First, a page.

BALTIMORE -- The slap of a frustrated father almost cost a little boy his life a decade ago, but the near-tragedy moved a doctor to devote himself to a strange and trying medical speciality -- the 'repair' of dwarves.
'I got my first dwarf patient in January, 1968 -- and I didn't even know it at first.' said Dr. Steven Kopits, who has performed 1,400 life-saving operations on about 800 dwarves since then.
'A little blond-haired boy named Jay came into my office, paralyzed from the waist down,' the Johns Hopkins Hospital orthopedic surgeon recalled. 'He couldn't undress fast enough so his father slapped him in the face. The little boy collapsed instantly and became a quadrapelgic.'
Genetic tests showed that, unbeknowst to his parents and physicians, the 4-year-old was a dwarf and had weakened neck vertebrae that could be easily dislocated by a sharp blow to the head.
'Even though I didn't know anything about dwarves -- and there wasn't much more written about how to treat them -- I went ahead and operated on Jay,' Kopits said, 'He walked out of the hospital a few months later.'
Kopits said dwarves' lives can be also threatened in a more insiduous fashion, with the vertebrae gradally pinching the spinal cord and slowly shutting down respiration.
'As an orthopedic surgeon, I grew interested in dwarves because they are so disabled and there was no help, they really had nothing going for them,' the 45-year-old surgeon explained. 'I am not interested in dwarves because they are small and an item of curiousity. I could care less if they were green or blue, fat or tall.'
Kopits' brand of reconstructive surgery relies on basic orthopedic techniques adapted to the unique proportions and distortions of dwarves' bodies. He uses no artificial joints -- preferring instead to realign the dwarves' bowed legs and twisted necks by cutting, realigning and fusing bone.
As word spread among 'little people' about the life-saving procedures Kopits dared to perform, his caseload grew to include patients from all 50 states and 17 foreign countries. He currently has a 22-month backlog of patients.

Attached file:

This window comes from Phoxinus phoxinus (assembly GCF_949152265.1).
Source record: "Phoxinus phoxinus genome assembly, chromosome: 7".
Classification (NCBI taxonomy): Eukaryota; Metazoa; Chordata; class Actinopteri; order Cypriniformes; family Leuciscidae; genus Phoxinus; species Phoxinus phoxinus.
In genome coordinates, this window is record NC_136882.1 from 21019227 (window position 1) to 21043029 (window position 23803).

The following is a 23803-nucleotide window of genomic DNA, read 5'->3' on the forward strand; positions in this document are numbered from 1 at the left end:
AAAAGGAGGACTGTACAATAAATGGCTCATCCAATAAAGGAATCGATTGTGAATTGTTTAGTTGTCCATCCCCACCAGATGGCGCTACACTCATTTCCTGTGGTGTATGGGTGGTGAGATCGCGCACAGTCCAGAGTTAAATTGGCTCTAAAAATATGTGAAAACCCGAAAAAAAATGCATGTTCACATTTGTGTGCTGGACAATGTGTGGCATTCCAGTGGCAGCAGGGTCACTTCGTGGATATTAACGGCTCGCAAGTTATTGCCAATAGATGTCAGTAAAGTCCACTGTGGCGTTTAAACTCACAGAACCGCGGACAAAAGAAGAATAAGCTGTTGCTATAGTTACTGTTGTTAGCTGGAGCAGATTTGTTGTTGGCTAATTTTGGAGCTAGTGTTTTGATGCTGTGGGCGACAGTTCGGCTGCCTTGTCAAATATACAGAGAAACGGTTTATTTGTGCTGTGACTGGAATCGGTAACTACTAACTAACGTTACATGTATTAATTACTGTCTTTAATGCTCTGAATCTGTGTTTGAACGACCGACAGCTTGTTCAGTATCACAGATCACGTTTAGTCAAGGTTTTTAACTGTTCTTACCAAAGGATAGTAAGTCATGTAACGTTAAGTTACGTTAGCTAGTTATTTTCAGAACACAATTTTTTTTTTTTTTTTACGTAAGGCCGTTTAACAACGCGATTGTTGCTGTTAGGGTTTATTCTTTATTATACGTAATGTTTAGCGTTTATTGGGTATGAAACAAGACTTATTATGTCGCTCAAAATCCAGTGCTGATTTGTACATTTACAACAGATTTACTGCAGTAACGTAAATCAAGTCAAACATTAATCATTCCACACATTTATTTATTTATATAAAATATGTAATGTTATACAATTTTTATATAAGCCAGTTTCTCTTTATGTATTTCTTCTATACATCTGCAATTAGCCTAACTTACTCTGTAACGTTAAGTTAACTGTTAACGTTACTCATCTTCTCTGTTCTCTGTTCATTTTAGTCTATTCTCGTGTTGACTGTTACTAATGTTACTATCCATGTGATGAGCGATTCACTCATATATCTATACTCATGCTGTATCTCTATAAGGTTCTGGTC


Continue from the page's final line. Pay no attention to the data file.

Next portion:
'Dr. Kopits is one of a kind. He's pioneering in a field where other physicians haven't had any success or had any courage to try,' said Jan DuGoff, whose 3-year-old son Benji is able to walk thanks to the doctor's innovative techniques.
Benji, a bright-eyed little boy who stands just 30 inches tall, is a diastrophic dwarf -- one of the 34 varieties of deformities that account for the approximately 30,000 dwarves in the United States.
'Now he's about the most active child in the world, really spunky to say the least,' said Mrs. DuGoff, whose normal 1-year-old daughter is already taller than Benji.
Mrs. DuGoff, whose husband is a lawyer in Silver Spring, Md., adds that without reconstructive surgery dwarves like Benji are forced to hobble around on tiptoe because of mishapen bones.
'Anybody who's never really had close contact with a dwarf, never knows they have all these problems,' said Mrs. DuGoff, who said Benji will need more operations as he gets older to keep his knees and hips from dislocating.
Kopits, a native of Budapest, Hungary, who came to the United States in 1964, calls 19-year-old Mary Prillaman of Vero Beach, Fla. his 'biggest success.'
'When I first saw Maryfour years ago she was very weak, barely able to walk. All I could think is that she was going to die no matter what I did,' Kopits recalls. 'But I just took my set of orthopedic procedures and started methodically trying to handle an impossible situation.'
After hours of surgery, weeks of plaster casts and months of physical therapy, Mary is now a college student in Lynchburg, Va. studying to be a speech therapist.
'Success is taking someone who is so very feeble and getting that person strong enough to move, to walk and work. To give them courage to lead an independent life,' Kopits said.